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(3) A list of his interests in real property or rights in lands, other than property which he occupies as a personal residence.

(b) Each person who enters upon duty after the date of this order in an office or position as to which a statement is required by this section shall submit such statement not later than 30 days after the date of his entrance on duty.

(c) Each statement required by this section shall be kept up to date by submissions of amended statements of any changes in, or additions to, the information required to be included in the original statement, on a quarterly basis.

SEC. 402. The Civil Service Commission shall prescribe regulations, not inconsistent with this part, to require the submission of statements of financial interests by such employees, subordinate to the heads of agencies, as the Commission may designate. The Commission shall prescribe the form and content of such statements and the time or times and places for such submission.

UNIFORM FINANCIAL STATEMENTS (Recommendation No. 2): We recommend that the Bureau of the Budget and the Civil Service Commission develop a uniform requirement for the filing of such financial statements by all senior Government personnel whose work affects procurement and contracting, whether they are "regular" or "special" Government employees under the conflict-of-interest statutes.

RESULTS. In implementation of Executive Order No. 11222, referred to above, the civil service system promulgated a new set of conflict-of-interest regulations applying to all agencies. These regulations were published in the Federal Register on October 1, 1965. In subpart D, the regulations reflect the view expressed by the committee in its recommendation: 1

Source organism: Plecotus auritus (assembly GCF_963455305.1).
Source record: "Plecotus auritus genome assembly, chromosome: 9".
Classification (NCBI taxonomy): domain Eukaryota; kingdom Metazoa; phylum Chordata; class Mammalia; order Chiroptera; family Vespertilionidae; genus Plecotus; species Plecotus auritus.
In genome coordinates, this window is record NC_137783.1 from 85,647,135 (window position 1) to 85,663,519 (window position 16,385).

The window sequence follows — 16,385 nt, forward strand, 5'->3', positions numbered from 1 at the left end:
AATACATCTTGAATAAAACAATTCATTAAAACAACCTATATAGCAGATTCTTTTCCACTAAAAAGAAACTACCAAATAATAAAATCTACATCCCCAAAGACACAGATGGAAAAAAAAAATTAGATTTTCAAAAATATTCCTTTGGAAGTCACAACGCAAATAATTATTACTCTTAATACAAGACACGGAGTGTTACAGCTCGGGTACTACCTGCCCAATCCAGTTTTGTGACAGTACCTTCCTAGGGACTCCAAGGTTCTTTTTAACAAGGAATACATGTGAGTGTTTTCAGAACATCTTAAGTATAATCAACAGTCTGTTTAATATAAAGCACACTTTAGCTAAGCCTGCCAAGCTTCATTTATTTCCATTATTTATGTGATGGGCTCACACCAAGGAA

Subpart D-Agency Regulations Governing Statements of
Employment and Financial Interests

§ 735.401 Form and content of statements.

The statements of employment and financial interests required under this subpart for use by employees and special Government employees shall contain, as a minimum, the information required by the formats prescribed by the Commission in the Federal Personnel Manual.

§ 735.402 Specific provisions of agency regulations for em-

Agency regulations issued under this subpart for em-
ployees, as a minimum, shall contain provisions covering
the reporting requirements set forth in §§ 735.403 through

1 See 5 CFR Part 735.

§ 735.403 Employees required to submit statements.

Except as provided in § 735.404, each agency head shall require statements of employment and financial interests from the following employees:

(a) Employees paid at a level of the Federal Executive Salary Schedule established by the Federal Executive Salary Act of 1964, as amended.

(b) Employees in grade GS-16 or above of the General Schedule established by the Classification Act of 1949, as amended, or in comparable or higher positions not subject to that act.

(c) Employees in hearing examiner positions as defined by 8930.202(c) of this chapter.